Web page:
ADELBODEN, Switzerland (AP) — Ted Ligety won a duel with Marcel Hirscher in a World Cup giant slalom Saturday for a career-best fourth victory of the season in his specialty event.
The 28-year-old American skied cleanly in the fast-fading light to take the victory after first-run leader Hirscher of Austria made a mistake on the dark slope. Ligety was second after the first run, but finished 1.15 seconds ahead of runner-up Fritz Dopfer of Germany in a combined time of 2 minutes 28.67 seconds.
"I was definitely gifted it by Hirscher today because he would have beaten me by a good margin," Ligety said. "But I have gifted him a lot of races in the past also. I guess that's ski racing."
Ligety, who earned his 15th career World Cup victory — all in giant slalom — is third in the overall standings.
He celebrated with a small punch of his left fist after taking the lead on a course where he had never finished in the top three. He watched Hirscher's run on the giant screen in the finish area.
Hirscher, who won the GS at Val d'Isere, France, where Ligety placed third, led at every check point until losing his racing line a few gates from the finish and placed 16th.
"I took too much risk," said Hirscher, who won the only GS race that Ligety failed to claim this season, at Val d'Isere, France. "For 99 percent of the race, I was extremely fast. It's great to see that I can beat Ligety."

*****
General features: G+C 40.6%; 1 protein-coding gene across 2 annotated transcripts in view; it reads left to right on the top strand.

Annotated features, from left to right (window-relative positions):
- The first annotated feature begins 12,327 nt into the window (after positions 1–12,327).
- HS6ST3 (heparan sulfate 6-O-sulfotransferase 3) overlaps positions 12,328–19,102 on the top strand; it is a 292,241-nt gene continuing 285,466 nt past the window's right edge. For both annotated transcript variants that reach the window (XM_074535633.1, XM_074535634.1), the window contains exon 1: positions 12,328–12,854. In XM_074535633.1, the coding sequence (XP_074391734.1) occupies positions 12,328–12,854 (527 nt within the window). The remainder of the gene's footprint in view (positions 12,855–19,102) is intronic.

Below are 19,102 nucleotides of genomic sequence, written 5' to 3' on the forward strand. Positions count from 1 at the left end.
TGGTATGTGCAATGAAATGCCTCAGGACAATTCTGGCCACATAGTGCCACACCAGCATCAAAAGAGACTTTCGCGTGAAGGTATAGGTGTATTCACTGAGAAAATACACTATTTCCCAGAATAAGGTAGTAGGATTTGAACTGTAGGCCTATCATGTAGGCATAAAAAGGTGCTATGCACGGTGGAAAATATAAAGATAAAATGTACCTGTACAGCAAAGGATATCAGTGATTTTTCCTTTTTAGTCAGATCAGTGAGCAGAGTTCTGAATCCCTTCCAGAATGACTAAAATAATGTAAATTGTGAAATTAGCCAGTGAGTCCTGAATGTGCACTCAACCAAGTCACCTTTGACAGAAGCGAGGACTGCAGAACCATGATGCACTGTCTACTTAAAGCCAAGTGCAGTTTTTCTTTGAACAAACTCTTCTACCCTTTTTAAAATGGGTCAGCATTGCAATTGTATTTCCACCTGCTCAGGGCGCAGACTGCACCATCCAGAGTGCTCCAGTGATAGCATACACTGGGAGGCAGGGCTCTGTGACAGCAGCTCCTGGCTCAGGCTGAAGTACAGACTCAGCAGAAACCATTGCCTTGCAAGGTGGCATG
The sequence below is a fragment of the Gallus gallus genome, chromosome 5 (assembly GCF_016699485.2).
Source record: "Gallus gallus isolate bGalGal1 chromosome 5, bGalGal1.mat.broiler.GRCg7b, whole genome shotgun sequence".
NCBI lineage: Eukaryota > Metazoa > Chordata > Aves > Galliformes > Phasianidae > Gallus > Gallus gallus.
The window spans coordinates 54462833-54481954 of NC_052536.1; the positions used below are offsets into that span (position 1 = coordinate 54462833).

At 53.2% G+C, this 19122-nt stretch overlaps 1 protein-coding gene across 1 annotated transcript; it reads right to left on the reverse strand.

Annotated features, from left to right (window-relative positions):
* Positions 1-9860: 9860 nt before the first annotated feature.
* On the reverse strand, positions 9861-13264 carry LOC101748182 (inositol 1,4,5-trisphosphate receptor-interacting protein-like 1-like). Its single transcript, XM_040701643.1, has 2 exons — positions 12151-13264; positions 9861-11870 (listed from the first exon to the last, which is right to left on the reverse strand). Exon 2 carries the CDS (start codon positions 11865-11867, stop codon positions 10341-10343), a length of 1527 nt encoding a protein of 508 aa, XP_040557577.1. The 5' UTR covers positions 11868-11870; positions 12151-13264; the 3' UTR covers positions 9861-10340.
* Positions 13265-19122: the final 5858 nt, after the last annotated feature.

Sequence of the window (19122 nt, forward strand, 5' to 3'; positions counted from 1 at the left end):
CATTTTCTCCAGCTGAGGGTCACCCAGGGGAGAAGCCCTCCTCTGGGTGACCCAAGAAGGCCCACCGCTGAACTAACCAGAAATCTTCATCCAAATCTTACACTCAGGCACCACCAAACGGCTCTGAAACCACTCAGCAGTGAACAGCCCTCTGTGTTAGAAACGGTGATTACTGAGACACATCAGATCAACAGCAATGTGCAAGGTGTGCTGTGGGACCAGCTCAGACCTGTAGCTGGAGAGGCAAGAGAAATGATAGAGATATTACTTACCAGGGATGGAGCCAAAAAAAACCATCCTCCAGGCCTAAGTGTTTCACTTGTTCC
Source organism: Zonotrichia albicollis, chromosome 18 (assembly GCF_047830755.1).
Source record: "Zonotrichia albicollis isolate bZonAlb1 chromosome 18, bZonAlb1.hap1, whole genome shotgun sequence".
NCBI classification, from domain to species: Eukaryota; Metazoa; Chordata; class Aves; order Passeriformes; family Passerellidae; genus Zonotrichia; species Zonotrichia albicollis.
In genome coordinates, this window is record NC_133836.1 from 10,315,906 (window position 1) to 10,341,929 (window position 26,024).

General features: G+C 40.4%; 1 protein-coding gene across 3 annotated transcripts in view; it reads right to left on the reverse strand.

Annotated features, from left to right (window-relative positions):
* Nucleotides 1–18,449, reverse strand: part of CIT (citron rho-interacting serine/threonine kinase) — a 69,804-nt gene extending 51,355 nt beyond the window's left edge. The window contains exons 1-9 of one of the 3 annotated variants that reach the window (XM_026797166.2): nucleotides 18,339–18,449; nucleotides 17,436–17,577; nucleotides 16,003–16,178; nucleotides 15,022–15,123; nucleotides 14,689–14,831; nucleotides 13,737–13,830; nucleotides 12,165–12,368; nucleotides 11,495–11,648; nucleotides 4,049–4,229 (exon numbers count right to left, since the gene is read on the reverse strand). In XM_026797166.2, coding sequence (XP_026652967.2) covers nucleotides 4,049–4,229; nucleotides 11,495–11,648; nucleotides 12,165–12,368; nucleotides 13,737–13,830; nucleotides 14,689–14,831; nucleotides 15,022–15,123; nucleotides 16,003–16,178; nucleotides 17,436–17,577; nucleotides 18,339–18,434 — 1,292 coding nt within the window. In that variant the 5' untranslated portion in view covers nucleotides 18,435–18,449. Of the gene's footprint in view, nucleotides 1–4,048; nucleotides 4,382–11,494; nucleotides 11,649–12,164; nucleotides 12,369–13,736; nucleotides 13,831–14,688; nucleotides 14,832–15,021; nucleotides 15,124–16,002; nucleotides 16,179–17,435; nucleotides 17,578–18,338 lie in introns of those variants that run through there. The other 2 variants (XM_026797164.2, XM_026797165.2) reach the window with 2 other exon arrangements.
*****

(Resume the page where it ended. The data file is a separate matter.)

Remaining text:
Felix Neureuther of Germany was 1.24 back in third. It was the first time Germany had two men on a World Cup podium outside their country.
"It's a special day for the team," Neureuther said. "Ted is for sure the best GS skier in the last few years and he will be in the next ones."
Dopfer and Neureuther were eighth and ninth fastest, respectively, in the morning and enjoyed better racing conditions than Ligety as the sun slipped behind the mountains.
Hirscher retained his lead in the overall World Cup standings. The defending champion is 26 points ahead of Aksel Lund Svindal of Norway, who placed sixth on Saturday.
Ligety was rewarded for his acrobatic recovery in the morning run when he had skied wide at the top of the steep final slope.
"I made one really big mistake before the pitch right here and was out in the powder," Ligety told The Associated Press after the first leg.
American teammate Robby Kelley scored his first career World Cup points, finishing 23rd, 4.29 behind Ligety.
Six of the 30 second-run starters failed to complete the undulating course, which tests racers' balance on rolling terrain used as cow pastures in the summer.
On a difficult day for home racers, Olympic GS champion Carlo Janka skied out early in the first run. World Cup debutant Elia Zurbriggen, whose father Pirmin was an Olympic and overall World Cup champion in the 1980s, lost a ski and also failed to finish.
Ligety joined an illustrious winner's list at the Adelboden giant slalom, which was one of the first World Cup races to be held in January 1967.
"It's one that all of our ski heroes have won," said Ligety, who follows greats like Jean-Claude Killy, Ingemar Stenmark, Alberto Tomba and Hermann Maier.